NORTH PUFFIN–Inspired by neighboring Towns, some here have called for all-inclusive decriminalization of property crimes.
New resident Ashley Proctor wants to “end discrimination against those less fortunate who are driven to commit property events to survive.”
Regular readers may have met my friend Ms. Proctor. She is a twenty-something social engineer with an MSW who had lived in Madison, Wisconsin, before moving to North Puffin. She had worked as a Community Education Specialist at Wisconsin Community Services in a taxpayer-funded position until that state closed its $3.5 billion budget gap in part by eliminating 1,200 state jobs.
Burglary, larceny, motor vehicle theft, and arson all have the object of the taking of money or property without force or threat of force against the victim.
Residents of the small Vermont Town of Essex want a new policy to make all residents feel welcome — even if those new to town are in the country illegally. The resolution will make the Town a “fair and impartial community” with a town-wide policy covering anything from getting a library card to a dog license.
“Who is hurt by a small ‘theft’,” she asked.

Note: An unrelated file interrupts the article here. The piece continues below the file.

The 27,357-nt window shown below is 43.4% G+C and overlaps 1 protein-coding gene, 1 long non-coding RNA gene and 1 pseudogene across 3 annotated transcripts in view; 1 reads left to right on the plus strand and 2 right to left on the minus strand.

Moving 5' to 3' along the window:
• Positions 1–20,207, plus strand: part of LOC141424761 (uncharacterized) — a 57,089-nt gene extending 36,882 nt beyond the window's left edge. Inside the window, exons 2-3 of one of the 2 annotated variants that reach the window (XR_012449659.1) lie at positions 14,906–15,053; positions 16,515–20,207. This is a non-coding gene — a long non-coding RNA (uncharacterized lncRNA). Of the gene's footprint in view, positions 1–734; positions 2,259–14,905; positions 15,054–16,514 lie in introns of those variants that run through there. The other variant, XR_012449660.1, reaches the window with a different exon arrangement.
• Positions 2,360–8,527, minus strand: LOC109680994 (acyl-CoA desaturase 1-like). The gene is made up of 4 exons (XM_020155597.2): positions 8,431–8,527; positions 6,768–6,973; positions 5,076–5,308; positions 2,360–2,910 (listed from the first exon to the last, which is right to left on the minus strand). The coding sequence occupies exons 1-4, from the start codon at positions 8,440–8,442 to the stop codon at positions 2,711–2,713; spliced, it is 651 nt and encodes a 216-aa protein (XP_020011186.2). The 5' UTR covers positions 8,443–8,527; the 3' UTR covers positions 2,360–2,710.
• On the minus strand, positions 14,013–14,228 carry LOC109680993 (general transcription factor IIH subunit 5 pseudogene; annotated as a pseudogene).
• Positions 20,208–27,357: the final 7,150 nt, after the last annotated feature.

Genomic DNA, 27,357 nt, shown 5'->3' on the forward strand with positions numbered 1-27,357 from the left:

“No one,” she answered immediately. “In fact, if someone realigns the ownership of your television set, at least four people benefit. The recipient who is now able to watch programs for perhaps the first time ever, the local business who sells you a replacement, you because you now have a new set with all the latest features, and the middleperson in this transaction.”
North Puffin is a reasonably safe place. There were 45 reported property crimes including one red truck disappeared from a barn, ten burglaries, one suspected arson, two cases of cattle rustling, and 31 other larcenies.
I wondered if the people who committed those crimes would get off scot free in Ms. Proctor’s world.
“They aren’t ‘crimes’,” she said.
Her draft ordinance reads,
“The Town of North Puffin shall refuse any requests to arrest or seize persons accused of property ‘crimes’ from any Sheriff, the State Police, or any federal enforcement agency. As a fair and balanced community, the Town shall treat all property events committed within the community as transactions, not subject to state or federal law.”
The Town attorney said he will review the proposed ordinance. Selectboard members wouldn’t speak on the record but say off the record that they can’t pass it but do want to continue the conversation.